I was driving home last night and happened to hear a great documentary on CBC Ideas—Risk.
Business = Risk
But risk is much more than unpredictable, bad things happening.
Every action a business leader takes, every investment our business makes, is a risk. If an action we take or investment we make is wise, our business makes a profit. If we take a series of wise risks, our business flourishes.
If we take unwise risks, our business loses money. If we make enough of them, it goes bankrupt.
Just as bad, if we are fearful and attempt to take no risks, we make no profits. And our business withers and dies.
So risk is not an option, or a danger, or something that interferes with our business. It’s the core of what we do.
How, then, can we take wise risks? That’s the question this documentary wrestles with. It presents, I think, an interesting way for business leaders to think about risk. It doesn’t focus only risk in the business context, choosing instead to think about risk as a broad, human dilemma. But it does have some fruitful ideas that business leaders can apply in their own situations.
Perhaps the most useful one is the problem of “Confirmation Bias”. A term from research psychology, it’s the human tendency to judge new information based on beliefs we already hold.
So, if we believe the economy is starting to recover (a big if!), whenever we hear economic news, our minds latch on to the good news, and discount the bad. If, on the other hand, we believe the economy is still in big trouble, our minds latch on to bad news, and discount the good. Same news, same reliability (or lack of reliability) in the sources, same certainty (or uncertainty) in the data, but our mind’s habits and limitations will lead us quickly (and unconsciously) in different directions, depending on what we already think.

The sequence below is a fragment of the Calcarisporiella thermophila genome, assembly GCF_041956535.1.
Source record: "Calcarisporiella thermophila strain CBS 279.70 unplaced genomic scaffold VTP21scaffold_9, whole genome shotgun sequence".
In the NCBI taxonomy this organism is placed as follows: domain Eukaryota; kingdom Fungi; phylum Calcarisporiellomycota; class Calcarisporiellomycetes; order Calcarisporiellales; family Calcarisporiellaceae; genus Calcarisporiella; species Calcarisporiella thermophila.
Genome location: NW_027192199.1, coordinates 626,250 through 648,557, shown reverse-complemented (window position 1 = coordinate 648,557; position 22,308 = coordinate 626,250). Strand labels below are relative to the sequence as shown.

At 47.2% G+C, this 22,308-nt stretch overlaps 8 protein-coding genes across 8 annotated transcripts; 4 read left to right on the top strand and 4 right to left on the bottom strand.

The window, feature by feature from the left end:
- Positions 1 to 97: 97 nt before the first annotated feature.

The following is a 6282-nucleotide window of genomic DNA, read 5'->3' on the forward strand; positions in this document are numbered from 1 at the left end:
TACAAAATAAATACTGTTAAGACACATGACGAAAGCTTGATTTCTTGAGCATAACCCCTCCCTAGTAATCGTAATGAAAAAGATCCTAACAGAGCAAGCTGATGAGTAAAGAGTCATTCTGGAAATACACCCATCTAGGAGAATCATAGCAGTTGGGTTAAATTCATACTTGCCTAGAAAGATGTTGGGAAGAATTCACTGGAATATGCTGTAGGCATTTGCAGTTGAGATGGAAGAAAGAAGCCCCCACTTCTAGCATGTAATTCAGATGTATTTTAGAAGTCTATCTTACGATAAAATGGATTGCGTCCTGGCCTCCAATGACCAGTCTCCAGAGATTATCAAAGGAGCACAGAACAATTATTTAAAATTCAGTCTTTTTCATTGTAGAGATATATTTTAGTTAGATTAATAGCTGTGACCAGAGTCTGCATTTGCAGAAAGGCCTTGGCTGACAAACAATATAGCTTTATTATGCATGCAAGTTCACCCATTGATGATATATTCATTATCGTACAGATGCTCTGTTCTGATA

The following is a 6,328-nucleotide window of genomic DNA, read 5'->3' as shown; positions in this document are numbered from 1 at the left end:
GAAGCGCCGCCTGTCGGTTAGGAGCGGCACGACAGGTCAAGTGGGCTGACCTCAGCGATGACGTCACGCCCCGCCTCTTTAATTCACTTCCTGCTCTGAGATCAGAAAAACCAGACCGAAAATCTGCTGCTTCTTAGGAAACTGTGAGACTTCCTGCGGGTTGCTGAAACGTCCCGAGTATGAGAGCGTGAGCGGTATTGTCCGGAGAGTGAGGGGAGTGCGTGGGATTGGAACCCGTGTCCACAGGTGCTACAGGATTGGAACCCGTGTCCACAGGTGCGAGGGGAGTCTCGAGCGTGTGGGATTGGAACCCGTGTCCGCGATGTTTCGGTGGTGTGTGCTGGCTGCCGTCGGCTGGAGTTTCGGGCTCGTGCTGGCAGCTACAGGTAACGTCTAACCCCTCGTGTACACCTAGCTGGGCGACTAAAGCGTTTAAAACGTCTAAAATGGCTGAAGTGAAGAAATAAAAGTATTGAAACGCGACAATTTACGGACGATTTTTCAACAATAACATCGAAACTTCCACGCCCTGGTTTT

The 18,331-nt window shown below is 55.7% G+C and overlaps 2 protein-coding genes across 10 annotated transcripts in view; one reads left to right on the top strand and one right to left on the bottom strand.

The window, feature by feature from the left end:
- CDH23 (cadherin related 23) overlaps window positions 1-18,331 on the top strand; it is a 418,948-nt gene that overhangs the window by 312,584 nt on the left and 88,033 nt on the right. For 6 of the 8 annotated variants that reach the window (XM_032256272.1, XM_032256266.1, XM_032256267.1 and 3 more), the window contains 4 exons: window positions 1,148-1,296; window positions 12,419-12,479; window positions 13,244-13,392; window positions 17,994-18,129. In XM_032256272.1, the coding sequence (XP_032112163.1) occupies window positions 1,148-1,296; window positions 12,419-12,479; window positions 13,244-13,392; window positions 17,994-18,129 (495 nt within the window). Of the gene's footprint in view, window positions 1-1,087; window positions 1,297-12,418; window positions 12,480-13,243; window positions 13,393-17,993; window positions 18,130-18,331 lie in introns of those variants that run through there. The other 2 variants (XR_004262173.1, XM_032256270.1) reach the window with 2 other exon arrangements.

This is especially difficult for business people—especially entrepreneurs—because we’re socialized to “trust our gut”. You never hear a businessperson say, “My gut said ‘go left’, I went right, and it turned out great.”
Confirmation bias “helps” us choose which stories we tell. And if we treat our stories as fact, we never escape our own illusions.
Acknowledging risk means acknowledging uncertainty. As Yogi Berra said, “It’s tough to make predictions, especially about the future.”
Yet, as business leaders, we’re required to be confident.
So the challenge is to be both confident and uncertain at the same time.
The documentary takes just under 2 hours to listen to, and is available here. To whet your appetite, here’s one of the quotes from it that stuck with me:
When our brain is processing information, we’re looking for matches all the time, because we don’t want to think about everything afresh. When we find something that looks roughly approximate to something we already know, it’s like a game of Snap.
The brain goes ‘snap’; it feels really comfortable; we found a match. And with that level of comfort comes a degree of certainty. We think, “This looks just like that, I know all about that, therefore I must know all about this.”
Most of us will get that about 80% right. And in most of our lives, the 20% doesn’t matter very much. But in some things, of course, it matters enormously.
We have a kind of romantic belief that, somehow, if it doesn’t quite fit, we’ll know. We’ll have some idea of discomfort, or some nagging doubt. But the truth is that mostly we don’t have nagging doubt. If something looks like a peach and smells like a peach, we pretty much assume it is a peach, even though it turns out to be an orange tennis ball.
Our certainty really isn’t a good guarantor of our correctness. Yet, uncertainty requires much more effort, and it’s very uncomfortable. It’s very hard to go through life thinking, “You know, I could be completely wrong about this.”
One of the joys of being the Director of the Buller Centre is the opportunity to work with business students in Providence’s Business Administration program. Perhaps, in addition to the implications these ideas have for leading businesses, there’s an implication here for how we teach and mentor business students.
Business strategy is the art of answering the question, “How can our business thrive”? And then turning the answers into actions.
And some of the biggest obstacles to answering that question are our pre-existing beliefs. So doing strategy means, in part, sifting out what is true from what we wish were true.
Could it be that teaching strategy begins—and ends—with teaching the discipline of self-awareness?
June 7 2013